I know more about dance & it’s history than most civilians because my boyfriend in college was/ is a dancer- the fabled Walter Kennedy. Because of him, I have an interest in dance & the Husband & I enjoy dance concerts. If I could have any talent, it would have been to be able to dance like Fred Astaire, Gene Kelly , Bob Fosse, or Baryshnikov. I am also a student of life in NYC in the 1940s- 1970s, & today’s birthday gay is an absorbing figure of that epoch.
He was a writer, impresario, art connoisseur & major 20th century cultural figure in NYC. Lincoln Kirstein's assorted attractions, ambition & attention to high culture, along with a small fortune, gave him a circle of accomplished friends: George Platt Lynes Jared French, Katherine Anne Porter, Barbara Harrison, Gertrude Stein, Cecil Beaton, Jean Cocteau, Walker Evans, & Sergei Eisenstein among many others.
Like my infamous sex diaries, Kirstein kept records, beginning in summer camp in 1919 until the late 1930's, making note of enjoying sex with men: Harvard undergraduates, sailors, street boys, in the showers at the 63rd St YMCA. He enjoyed long affairs with dancer Pete Martinez, artist Dan Maloney, & conservator Jensen Yow. Casual sex frequently grew into longterm friendships.
Portrait of Lincoln Kirstein by Pavel Tchelitchew, Portrait (1937)
In 1941, he married Fidelma Cadmus, the sister of one of my favorite artists- Paul Cadmus. Kiestein & his wife had an amicable but stressful relationship until her death in 1991. Some of his boyfriends lived with them in their East 19th townhouse; His wife was enormously fond of most of them. The NYC art world considered his gayness an "open secret," although he did not publicly acknowledge his homosexuality until 1982.
Kirstein was the primary patron of his wife’s brother, buying many of his paintings & subsidizing his living expenses. Cadmus had difficulty selling his work through galleries because of the erotically charged depictions of working class men, which provoked great controversy.
Kirstein's tastes were clear & confident. He was an advocate for American arts. A man of culture, commitment & courage, he is best known for making possible the career of the choreographer George Balanchine in the United States. He dedicated himself to classical ballet in the USA for 60+ years. He was also a prolific writer on the subjects of dance & art, a poet, a passionate art collector, an organiser of cultural events, & an adviser to government.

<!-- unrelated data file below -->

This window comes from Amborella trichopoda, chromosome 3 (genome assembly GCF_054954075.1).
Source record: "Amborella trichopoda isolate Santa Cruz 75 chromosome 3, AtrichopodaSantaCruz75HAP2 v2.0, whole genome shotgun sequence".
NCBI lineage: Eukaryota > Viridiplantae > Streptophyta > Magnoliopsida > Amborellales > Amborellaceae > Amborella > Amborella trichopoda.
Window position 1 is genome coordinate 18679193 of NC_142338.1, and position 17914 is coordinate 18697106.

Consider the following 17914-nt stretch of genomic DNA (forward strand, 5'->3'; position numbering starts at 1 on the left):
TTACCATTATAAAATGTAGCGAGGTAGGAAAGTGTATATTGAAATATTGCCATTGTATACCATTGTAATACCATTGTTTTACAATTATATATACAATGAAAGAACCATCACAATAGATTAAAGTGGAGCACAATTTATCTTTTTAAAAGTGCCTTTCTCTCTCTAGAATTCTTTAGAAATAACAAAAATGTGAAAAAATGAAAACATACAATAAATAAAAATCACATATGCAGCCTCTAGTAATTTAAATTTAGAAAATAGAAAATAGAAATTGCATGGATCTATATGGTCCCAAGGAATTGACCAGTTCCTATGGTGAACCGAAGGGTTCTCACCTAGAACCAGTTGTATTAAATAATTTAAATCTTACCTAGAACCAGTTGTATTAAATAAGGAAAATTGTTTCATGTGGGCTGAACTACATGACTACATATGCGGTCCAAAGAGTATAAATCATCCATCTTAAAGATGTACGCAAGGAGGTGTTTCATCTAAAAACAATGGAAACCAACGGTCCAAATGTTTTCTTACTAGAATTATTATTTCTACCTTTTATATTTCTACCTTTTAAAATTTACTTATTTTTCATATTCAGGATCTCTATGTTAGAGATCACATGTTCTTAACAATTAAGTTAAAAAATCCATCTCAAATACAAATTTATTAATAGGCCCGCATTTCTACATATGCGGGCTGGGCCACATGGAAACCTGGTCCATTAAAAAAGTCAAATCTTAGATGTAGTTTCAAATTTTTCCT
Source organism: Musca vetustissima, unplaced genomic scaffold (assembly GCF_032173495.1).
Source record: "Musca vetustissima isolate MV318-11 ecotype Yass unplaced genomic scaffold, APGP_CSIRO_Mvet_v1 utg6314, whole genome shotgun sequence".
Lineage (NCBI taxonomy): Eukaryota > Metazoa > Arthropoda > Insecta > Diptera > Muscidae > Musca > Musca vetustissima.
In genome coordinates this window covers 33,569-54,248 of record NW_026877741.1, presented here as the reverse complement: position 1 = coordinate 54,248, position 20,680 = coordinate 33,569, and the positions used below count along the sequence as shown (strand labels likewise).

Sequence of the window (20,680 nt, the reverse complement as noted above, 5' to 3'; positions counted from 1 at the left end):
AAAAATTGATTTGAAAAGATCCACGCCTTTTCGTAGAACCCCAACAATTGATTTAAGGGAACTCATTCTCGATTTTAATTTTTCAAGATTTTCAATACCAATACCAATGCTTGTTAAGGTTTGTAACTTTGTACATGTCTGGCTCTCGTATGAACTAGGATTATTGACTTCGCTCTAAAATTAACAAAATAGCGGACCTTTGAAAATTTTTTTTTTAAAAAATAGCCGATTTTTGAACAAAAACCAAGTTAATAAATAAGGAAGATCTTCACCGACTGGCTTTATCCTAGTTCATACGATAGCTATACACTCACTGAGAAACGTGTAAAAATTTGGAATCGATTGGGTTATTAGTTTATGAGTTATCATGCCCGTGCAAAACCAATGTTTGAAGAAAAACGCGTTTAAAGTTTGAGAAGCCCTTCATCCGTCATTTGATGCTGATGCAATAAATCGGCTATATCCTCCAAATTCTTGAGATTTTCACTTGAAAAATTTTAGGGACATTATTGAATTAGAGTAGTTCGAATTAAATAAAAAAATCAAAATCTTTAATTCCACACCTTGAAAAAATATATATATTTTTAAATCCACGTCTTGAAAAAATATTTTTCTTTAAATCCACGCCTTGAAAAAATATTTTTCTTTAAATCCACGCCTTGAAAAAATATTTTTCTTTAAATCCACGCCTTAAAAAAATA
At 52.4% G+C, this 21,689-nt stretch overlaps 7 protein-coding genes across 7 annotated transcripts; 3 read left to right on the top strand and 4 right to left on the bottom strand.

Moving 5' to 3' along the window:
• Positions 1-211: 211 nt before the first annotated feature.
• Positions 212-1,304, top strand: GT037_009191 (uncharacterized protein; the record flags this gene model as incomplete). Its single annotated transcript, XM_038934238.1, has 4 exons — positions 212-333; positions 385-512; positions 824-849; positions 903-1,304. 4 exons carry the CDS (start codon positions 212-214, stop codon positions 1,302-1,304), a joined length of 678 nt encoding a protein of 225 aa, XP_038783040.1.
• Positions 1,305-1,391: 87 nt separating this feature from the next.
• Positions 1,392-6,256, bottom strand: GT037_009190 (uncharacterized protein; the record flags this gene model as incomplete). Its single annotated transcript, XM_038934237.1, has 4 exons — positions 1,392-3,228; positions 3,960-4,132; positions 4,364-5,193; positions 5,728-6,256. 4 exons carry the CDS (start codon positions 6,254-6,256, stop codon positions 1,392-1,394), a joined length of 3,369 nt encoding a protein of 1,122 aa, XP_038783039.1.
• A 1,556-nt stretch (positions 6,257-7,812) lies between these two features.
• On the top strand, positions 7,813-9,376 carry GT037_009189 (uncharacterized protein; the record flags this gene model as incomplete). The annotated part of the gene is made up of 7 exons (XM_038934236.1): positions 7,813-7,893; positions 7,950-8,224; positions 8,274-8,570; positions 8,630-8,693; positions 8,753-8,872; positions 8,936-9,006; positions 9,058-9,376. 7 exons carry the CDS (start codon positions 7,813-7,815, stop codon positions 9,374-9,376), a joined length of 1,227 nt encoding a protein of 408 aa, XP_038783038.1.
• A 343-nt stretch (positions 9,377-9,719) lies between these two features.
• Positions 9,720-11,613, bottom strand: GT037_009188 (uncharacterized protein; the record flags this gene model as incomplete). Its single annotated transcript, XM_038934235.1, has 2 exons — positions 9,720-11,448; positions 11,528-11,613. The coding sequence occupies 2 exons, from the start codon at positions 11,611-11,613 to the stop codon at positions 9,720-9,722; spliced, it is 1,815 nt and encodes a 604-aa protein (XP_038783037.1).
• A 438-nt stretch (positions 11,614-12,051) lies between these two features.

Kirstein by Walker Evans (1930)
In Venice in 1929, while researching El Greco, he happened upon on Diaghilev's funeral. The event had a profound effect on young Kirstein. He studied the history of dance & took ballet classes. He came upon the notion of bringing a distinguished choreographer to found a ballet tradition in the USA. He was able through her to secure an introduction to George Balanchine, the choreographer whose work he most admired.
Kirstein founded & financed the School of American Ballet, as the center for Balanchine's work. Kirstein would remain the board chairman until 1989. He was also the backbone behind Balanchine's companies: the American Ballet Company, The Ballet Society, & the NYC Ballet, where he served as general director until 1989. Kirstein founded a touring group- Ballet Caravan, in order to stage ballets by American choreographers on American themes, including Eugene Loring's, Billy the Kid, one of several works with librettos by Kirstein.
Kirstein was instrumental in the development of Lincoln Center for the Performing Arts in Manhattan, where the NYC Ballet was in residence. Not limiting himself to dance, he was a founder of the American Shakespeare Festival Theatre at Stratford, Connecticut.
During WW2, Kirstein served with the US Army in England, France & Germany. In 1945, he discovered & supervised the recovery of the huge collection of art looted by Nazis.
In his later years, Kirstein struggled from depression, & paranoia. He destroyed the studio of his friend Dan Maloney, & sometimes was in a straitjacket for weeks at a psychiatric hospital. His illness did not affect his professional creativity until the end of his life.
Kirstein involved himself in the civil rights marches in Alabama in 1965. He was also a firm supporter of Arthur Mitchell's Dance Theatre of Harlem from its earliest stages.
Lincoln Kirstein by Jamie Wyeth (1965)
Kirstein requested that there be no religious service when he died, & that no religious words be spoken as his ashes were scattered across the pond near his country house. There were a only dozen mourners, & the wind blew some of the ashes back in their faces. He had lived that kind of a life.